The middle unit contains the bulk of the park, including the lake, the beaches, the old town area, and the historic buildings and sites. This unit sees roughly 250,000 annual visitors. The northernmost unit, known as North Shore Preserve, protects a sensitive riparian zone and is only open to pedestrians and equestrians. Visitors can enter the preserve through a gate at the end of Moccasin trail. No motorized vehicles or bicycles are permitted inside the preserve. The park offers swimming, boating, picnicking, RV and tent campsites, cabins, horseback riding stables, 18 modern and 106 primitive hike-to campsites, group camp, yurts, nature center, museum, and golf course. The park has full facility camping sites, including hookups for electricity and water, picnic tables, and parking lots. Facilities at the park are restrooms with showers, vending machines, playground areas, Wi-Fi access, boat ramps, and two airstrips. Other amenities are hiking trails, desert botanical gardens, natural springs, natural hot pools, cienagas, bathhouses, gift shop, courtesy boat dock, and marina store. Boat docks accommodate anything from paddleboats to house boats to flatsbed trucks to party barges, all of which are common sights on the lake. The marina store sells bait, tackle, gifts, ice, snacks, drinks, T-shirts, hats, boots, and clothing.
The park hosts numerous events throughout the year, including festivals, fairs, rodeos, concerts, and outdoor sports tournaments. Events held at Lake Havasu State Park include: Lake Havasu State Park hosted the World Outdoors Festival in 1980 and 1981; the USA Pro Cycling Championship race in 1985; and the UCI Mountain Biking Championships in 1995. The park also played host to the 2002 International Equestrian Games and the 2011 Pan American Games. The equestrian competition used portions of the park’s multi-use trails and temporary course. The park also served as the location for the Miss Universe contest in 1996. Lake Havasu State Park is home to the University of Phoenix Stetson School of Law and the Florida Institute of Technology Orlando campus. The park provides excellent bird watching opportunity especially during the winter season.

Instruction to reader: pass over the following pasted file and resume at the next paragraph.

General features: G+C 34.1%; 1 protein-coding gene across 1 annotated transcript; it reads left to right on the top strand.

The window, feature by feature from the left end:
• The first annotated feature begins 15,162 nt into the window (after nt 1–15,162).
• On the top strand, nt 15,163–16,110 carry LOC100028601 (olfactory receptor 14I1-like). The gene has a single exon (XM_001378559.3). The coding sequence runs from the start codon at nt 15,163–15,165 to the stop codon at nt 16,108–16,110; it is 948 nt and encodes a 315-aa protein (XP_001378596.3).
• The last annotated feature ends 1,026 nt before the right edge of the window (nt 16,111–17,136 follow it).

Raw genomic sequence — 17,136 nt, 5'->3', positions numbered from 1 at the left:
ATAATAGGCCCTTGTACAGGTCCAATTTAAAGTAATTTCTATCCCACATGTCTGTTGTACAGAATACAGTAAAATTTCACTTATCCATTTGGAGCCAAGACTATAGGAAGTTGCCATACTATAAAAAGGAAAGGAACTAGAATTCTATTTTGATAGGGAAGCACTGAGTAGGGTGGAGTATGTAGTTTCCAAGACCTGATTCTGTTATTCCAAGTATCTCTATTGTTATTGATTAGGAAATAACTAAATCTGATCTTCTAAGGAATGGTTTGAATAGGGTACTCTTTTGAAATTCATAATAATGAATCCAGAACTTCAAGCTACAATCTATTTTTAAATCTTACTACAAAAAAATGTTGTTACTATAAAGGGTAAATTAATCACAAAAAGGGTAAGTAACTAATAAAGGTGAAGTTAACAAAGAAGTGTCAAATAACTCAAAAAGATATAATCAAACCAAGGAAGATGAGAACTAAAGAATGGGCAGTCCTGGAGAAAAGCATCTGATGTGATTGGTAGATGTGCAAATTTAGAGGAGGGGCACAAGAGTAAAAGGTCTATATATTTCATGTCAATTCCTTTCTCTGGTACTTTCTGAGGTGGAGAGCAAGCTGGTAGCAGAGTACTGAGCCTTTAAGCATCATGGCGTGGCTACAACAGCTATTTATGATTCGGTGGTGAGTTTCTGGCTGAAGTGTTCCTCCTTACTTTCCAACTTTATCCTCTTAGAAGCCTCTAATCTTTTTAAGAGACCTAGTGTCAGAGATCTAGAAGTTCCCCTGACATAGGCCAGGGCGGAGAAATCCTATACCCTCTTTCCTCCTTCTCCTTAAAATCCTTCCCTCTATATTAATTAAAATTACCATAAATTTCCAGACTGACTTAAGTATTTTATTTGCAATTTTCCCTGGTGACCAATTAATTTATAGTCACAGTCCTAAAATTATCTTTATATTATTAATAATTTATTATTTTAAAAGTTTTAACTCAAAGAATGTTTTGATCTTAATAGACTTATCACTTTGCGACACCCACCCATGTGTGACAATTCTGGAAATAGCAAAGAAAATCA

Common species observed include golden eagles, owls like barred owls, kites, hawks, mockingbirds, cardinals, wild turkeys, ducks, bald eagles, geese, loons, grebes, pelicans, herons, hummingbirds, red-shafted flickers, black-capped chickadees, gray cat birds, white-winged doves, yellow-breasted chats, blue grosbeaks, indigo bunting, Baltimore orioles, brown creepers, pileated woodpeckers, northern pygmy owls, and ospreys. Also seen are deer, rabbits, raccoons, armadillos, opossums, bobcats, coyotes, kit foxes, mink, porcupines, and muskrats. Occasionally black bears are sighted. Lake Havasu State Park is located in southeastern Kingman County, northeast of the community of Parker, adjacent to Interstate 40 and 5 minutes east of the eastern terminus of the Samalayuca National Forest. Its nearest neighbor is Cottonwood, about 10 miles distant. Lake Havasu State Park is surrounded by privately owned property without any public access.
Entrance fees are $6 daily for persons 13 years or older, children 12 and under are allowed in at no cost. Passes good for 3 days or a week are also available; annual passes good at all 22 state parks charging admission are offered at a cost of $75 for adults, $60 for youth between the ages of 7 -13, kids 6 and under are allowed in at no cost.